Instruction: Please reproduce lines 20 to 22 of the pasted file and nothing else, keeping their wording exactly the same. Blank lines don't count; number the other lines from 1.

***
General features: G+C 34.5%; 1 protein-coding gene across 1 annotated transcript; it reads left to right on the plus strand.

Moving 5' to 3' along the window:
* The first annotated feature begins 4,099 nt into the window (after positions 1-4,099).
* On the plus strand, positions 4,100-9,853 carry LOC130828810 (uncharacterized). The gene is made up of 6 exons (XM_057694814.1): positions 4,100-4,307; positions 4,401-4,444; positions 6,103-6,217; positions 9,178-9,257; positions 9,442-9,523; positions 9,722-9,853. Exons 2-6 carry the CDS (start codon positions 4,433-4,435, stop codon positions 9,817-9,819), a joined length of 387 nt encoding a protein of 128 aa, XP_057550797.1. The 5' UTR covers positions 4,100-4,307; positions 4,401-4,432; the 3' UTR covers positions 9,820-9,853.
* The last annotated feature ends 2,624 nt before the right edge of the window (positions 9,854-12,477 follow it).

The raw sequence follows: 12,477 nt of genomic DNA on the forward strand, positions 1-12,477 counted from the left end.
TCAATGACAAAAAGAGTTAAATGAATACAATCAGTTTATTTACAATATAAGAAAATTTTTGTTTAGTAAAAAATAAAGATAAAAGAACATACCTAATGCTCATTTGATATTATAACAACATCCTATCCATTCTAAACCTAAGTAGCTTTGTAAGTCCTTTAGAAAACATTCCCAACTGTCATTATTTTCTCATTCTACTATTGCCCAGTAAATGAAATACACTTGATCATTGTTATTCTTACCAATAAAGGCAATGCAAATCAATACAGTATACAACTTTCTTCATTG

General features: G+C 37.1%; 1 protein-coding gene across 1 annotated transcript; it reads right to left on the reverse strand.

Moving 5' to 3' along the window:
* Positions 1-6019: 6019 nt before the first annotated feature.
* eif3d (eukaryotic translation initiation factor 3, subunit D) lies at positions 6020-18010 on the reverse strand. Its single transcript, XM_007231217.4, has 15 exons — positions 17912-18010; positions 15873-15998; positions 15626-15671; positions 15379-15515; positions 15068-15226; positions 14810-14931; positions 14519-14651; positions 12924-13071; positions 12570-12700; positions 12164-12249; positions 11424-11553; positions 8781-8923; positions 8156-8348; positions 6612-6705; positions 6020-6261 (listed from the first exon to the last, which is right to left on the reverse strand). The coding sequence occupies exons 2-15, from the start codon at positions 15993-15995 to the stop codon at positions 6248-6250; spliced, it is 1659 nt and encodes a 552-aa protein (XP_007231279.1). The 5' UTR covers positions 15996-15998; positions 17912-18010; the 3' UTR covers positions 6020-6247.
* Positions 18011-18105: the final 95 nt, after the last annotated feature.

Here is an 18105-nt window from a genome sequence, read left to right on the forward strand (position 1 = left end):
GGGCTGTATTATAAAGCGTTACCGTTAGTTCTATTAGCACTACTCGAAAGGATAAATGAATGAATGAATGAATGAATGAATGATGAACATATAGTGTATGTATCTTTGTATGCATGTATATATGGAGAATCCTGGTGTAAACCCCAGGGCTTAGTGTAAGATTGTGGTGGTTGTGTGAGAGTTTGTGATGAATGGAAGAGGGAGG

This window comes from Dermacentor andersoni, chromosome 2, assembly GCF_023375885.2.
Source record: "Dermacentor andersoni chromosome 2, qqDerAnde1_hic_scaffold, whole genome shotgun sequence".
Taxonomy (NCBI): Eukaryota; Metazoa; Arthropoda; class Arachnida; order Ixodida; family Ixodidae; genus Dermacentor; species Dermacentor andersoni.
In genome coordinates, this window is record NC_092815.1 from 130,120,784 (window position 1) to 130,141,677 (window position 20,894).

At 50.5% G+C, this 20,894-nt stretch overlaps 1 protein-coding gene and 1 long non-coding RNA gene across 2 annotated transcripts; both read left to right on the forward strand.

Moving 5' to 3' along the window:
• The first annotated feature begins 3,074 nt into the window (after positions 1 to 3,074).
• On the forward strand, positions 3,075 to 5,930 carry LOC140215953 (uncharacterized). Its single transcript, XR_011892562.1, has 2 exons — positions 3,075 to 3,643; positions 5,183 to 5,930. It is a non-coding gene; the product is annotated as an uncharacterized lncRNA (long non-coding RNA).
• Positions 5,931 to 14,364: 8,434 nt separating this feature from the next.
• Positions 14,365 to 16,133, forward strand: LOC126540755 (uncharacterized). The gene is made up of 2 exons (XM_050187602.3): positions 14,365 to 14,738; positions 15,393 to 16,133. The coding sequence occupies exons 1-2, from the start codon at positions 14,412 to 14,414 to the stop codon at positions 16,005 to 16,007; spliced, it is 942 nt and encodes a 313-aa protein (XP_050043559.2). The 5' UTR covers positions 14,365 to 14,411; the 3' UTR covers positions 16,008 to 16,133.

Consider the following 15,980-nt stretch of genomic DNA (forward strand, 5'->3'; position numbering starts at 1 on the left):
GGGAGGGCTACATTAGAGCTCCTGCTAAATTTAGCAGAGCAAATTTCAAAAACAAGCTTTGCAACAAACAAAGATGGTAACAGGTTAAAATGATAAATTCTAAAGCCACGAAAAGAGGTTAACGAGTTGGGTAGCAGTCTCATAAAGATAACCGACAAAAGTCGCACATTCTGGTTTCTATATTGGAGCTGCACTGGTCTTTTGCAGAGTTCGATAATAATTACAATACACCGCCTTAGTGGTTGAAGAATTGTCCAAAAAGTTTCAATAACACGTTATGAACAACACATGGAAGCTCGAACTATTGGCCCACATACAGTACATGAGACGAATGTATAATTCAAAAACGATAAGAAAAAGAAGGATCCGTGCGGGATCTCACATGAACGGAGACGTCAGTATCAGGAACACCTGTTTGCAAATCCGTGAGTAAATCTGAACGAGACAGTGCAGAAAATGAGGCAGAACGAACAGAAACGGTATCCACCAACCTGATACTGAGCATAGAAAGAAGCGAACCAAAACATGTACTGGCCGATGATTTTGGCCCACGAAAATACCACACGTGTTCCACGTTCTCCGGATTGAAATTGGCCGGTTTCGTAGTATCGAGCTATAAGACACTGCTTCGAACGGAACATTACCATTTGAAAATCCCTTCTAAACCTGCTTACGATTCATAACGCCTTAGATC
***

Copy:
Moving 5' to 3' along the window:
• The first annotated feature begins 3,074 nt into the window (after positions 1 to 3,074).
• On the forward strand, positions 3,075 to 5,930 carry LOC140215953 (uncharacterized). Its single transcript, XR_011892562.1, has 2 exons — positions 3,075 to 3,643; positions 5,183 to 5,930. It is a non-coding gene; the product is annotated as an uncharacterized lncRNA (long non-coding RNA).